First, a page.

Colorful, Catchy Narrative

Radio Noir

By Annette Rey

This is a repost from April 2017 in case you missed it. It is one of my favorites.

Oh, for the days language was used that slapped the listener in the head, jangled his brain, and imparted a vivid visual view in a flash of a second. Machine gun language denoting so much information the listener is running a sentence behind the descriptive narrative. Radio language was used decoratively, stretching metaphors beyond the meaning of the technique.

When I’m driving, I listen to Sirius Classic Radio broadcasts from the 1930s and 1940s. This is how I can learn from, enjoy, and appreciate stimulating script writing.

I’d like to share the following excerpts with you.

The samples below are taken from a radio broadcast called Pat Nook for Hire with Jack Webb, February 27, 1949. The story was told from the point of view of a private detective.

About the environment – “…more noise than a Venetian blind in a typhoon.”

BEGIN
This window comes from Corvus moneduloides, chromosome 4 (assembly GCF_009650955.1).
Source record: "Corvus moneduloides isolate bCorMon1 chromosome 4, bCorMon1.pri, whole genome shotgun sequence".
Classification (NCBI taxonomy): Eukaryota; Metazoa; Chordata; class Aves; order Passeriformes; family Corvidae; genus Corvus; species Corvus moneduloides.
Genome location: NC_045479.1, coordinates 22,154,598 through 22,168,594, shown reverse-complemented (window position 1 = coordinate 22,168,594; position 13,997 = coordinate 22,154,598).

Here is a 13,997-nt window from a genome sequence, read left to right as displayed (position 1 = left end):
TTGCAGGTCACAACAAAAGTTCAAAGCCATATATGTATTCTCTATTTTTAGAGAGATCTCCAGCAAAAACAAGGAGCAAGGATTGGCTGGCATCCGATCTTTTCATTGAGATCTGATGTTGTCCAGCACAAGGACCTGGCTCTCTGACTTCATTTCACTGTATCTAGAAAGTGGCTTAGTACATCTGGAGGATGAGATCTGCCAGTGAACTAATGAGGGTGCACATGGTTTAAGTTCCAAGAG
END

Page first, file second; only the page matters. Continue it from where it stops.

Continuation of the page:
Referring to an alluring female suspect who opened the door to her apartment:

“She sounded as sad as a tap dancer in moccasins.”

“When I looked at her I got a warm feeling like a grilled cheese sandwich.”

“She was wearing a strapless dress and, let’s just say, she had no worries.”

“She was an option if you don’t mind claw marks.”

At the height of tension, the stunning-looking woman took a fatal gunshot meant for him. As he listened to her last words, he spoke to her – one line, two lines. Then he said to his detective partner, “Come on, I’m talking to myself.”

In concluding the story, he referred to her as having “already picked up her end of the check.”

I long for this type of writing and reading experience again. The words transport me directly to the scene. I see clearly what the shamus is seeing, yet enough is left unsaid that causes my mind to rapidly process the missing pieces. The technique requires me to mentally participate. I follow the protagonist to a luxury apartment or onboard a battered, ill-used boat, bobbing at the dock in the night fog. Wherever we go, mystery, danger, and surprise are sure to be found.

My emotional involvement is created by the writer’s choice of words.

I suggest listening to old radio programs. The scripts can teach today’s writers a lost art – the art of communicating effectively to draw your readers into your story.

When you have given this resource a chance (many chances), begin writing with this style in mind. Your goal is to become a better writer. The world needs more of those.

Please share your efforts with me in the comments. Let’s enjoy the journey together.







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